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Do you ride or walk the course? - Page 6

Poll Results: Do you ride a cart or walk?

Poll expired: Aug 16, 2011  
  • 33% (22)
    Cart
  • 66% (44)
    Walk
66 Total Votes  
post #91 of 129

I carry 14 clubs for 18 holes at age 53.   I have been walking almost everyday for the last two weeks for an hour and this has help me back in shape and I notice an improvement in my game, especially the focus on the last few holes during a round playing 18 holes.

 

post #92 of 129

I ride the cart because i dont want to have a huge back up behind me (slow down play)... its faster finding my ball when I slice it in a cart than walking.  The day I consistently hit the fairway or miss the fairway to where I can see where the ball lands than I will start walking.

 

I am much improved though.  I only miss the fairway badly 3 out of 9 holes now.

 

 

post #93 of 129

I used to ride all the time because I have a bad back. But I've found that walking help keeps it loose during the round so now Im a walker and loving it! a1_smile.gif

post #94 of 129

This time of year, I ride because I get too hot walking. I live in the Mojave desert in southern California and temperatures are above 100 most of the time until late september or so. I simply cannot enjoy the game if my clothes are soaked through with sweat and/or I feel like the sun in literally sucking the life out of me.

 

During the winter I generally walk because the exercise is good for me. I might add that the only reason I walk while golfing is for the exercise. I dont believe it makes me or anyone else more or less of a golfer.

 

Whether I am walking or riding and no matter what time of year, I dont judge anyone or really care either way whether they walk or ride. I find it amusing that people get so hung up on this and start spitting venom over something so completly silly and inconsequential. Quite honestly if you can learn to mind your own business over pointless stuff like golf carts on the course you will likely lead a happier and less stressful life.

post #95 of 129

I am in Arizona so I ride in the Summer and walk the rest of the year.  I enjoy walking more, but I typically play in the afternoon, even in the Summer, so riding is the only way to go for me during the Summer months.

post #96 of 129

I usually walk. but I have been riding because of the recent heat wave.

post #97 of 129
Prefer to walk whenever I can - much easier to stay connected to your game. I only ride when it is not practical to walk, usually based on the course. Riding is particularly painful when it's cart path only and you have to grab 3 or 4 clubs, only to get to your ball and see you need a different club because of a lousy lie......b1_ohmy.gif
post #98 of 129

I ride in a cart, Its free, why not?

post #99 of 129

I don't think it really matters as long as you're keeping pace. 

post #100 of 129

I like to walk as much as possible because that is how I grew up playing in tournaments but now a days it is a little more enjoyable to ride and have a few beverages! When I do ride though, I do like to sit passanger and walk to my ball as much as possible.

post #101 of 129

I had a hip replacement last summer and now I can walk 18, which I couldn't for over a decade.  I'm looking forward to walking more this season but I'm wondering if walking really is more fun than riding in a cart.  Carts or walking--which is more fun?

post #102 of 129

I'm planning on walking this year too. I need to lose a lot of weight, so any exercise is good exercise. Plus, I can golf more since I won't be renting a cart all the time now.

post #103 of 129

I prefer to walk, I find that walking tends to keep me more focused on my game.  Not that I don't help partners find balls, but a lot of the time when walking, all I have to do is focus on my ball, my swing, my game.  I also find that I stay more at ease with my game, I don't feel like I'm rushing to the ball and have to hurry up and hit it and then rush to my partners ball and so on.  As I approach my ball, I'm getting myself ready for the shot, running all of the conditions through my head, distance, wind conditions, obstacles and so on.  When I get to my ball, all I really need to see is the lie, then I pull a club and I'm ready to swing.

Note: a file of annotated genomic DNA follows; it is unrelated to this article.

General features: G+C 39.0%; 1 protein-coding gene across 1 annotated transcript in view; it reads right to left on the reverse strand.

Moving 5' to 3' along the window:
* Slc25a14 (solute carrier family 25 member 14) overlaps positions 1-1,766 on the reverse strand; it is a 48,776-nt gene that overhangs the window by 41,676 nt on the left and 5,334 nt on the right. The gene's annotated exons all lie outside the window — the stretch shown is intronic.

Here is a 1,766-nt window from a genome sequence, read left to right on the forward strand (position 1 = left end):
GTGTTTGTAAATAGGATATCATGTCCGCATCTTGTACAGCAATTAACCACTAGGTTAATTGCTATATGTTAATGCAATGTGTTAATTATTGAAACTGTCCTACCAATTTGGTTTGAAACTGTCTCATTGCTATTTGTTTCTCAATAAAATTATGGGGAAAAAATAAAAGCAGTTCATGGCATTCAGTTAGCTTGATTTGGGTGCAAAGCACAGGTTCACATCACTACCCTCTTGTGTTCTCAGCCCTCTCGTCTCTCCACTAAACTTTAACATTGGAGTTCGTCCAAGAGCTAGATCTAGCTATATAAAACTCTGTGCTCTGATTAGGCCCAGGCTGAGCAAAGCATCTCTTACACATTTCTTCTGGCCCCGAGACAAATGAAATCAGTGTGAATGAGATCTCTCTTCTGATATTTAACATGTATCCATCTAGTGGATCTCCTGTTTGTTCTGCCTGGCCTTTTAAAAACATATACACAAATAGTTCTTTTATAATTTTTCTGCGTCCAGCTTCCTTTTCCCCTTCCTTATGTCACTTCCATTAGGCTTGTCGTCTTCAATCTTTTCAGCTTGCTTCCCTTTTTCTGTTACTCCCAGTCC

I actually joined a course 25 miles from my house because it is walkable, a lot of the courses in my area you just can't walk.  Either too hilly or just not set up for walkers.  The course I joined is an old school course, built in the late 1930's, and made for walking.  It's not a long course, about 6200 yards from the tips, but very playable and challenging.  This weekend, my brother and I played in 3 hours, even with a 20mph wind with gust to 35.

post #104 of 129
Quote:
Originally Posted by lumpuckeroo View Post
 

I prefer to walk, I find that walking tends to keep me more focused on my game.  Not that I don't help partners find balls, but a lot of the time when walking, all I have to do is focus on my ball, my swing, my game.  I also find that I stay more at ease with my game, I don't feel like I'm rushing to the ball and have to hurry up and hit it and then rush to my partners ball and so on.  As I approach my ball, I'm getting myself ready for the shot, running all of the conditions through my head, distance, wind conditions, obstacles and so on.  When I get to my ball, all I really need to see is the lie, then I pull a club and I'm ready to swing.

 

I actually joined a course 25 miles from my house because it is walkable, a lot of the courses in my area you just can't walk.  Either too hilly or just not set up for walkers.  The course I joined is an old school course, built in the late 1930's, and made for walking.  It's not a long course, about 6200 yards from the tips, but very playable and challenging.  This weekend, my brother and I played in 3 hours, even with a 20mph wind with gust to 35.


I'm pretty much the same way.  Walking up to your ball in a straight line, without thinking about when and how you are going to get there on the cart really gives you a lot more time to think about your next shot.  It also gives you time to reflect on what you could have don't differently if you are not in a perfect spot.

 

Walked a course for the first time since the fall yesterday, and my legs are killing me! I guess 5-6 months of sitting on my ass wasn't all that good. ;)

post #105 of 129

I prefer walking, depending on the course. Some courses in Ohio can get very hilly, and downright painful to walk.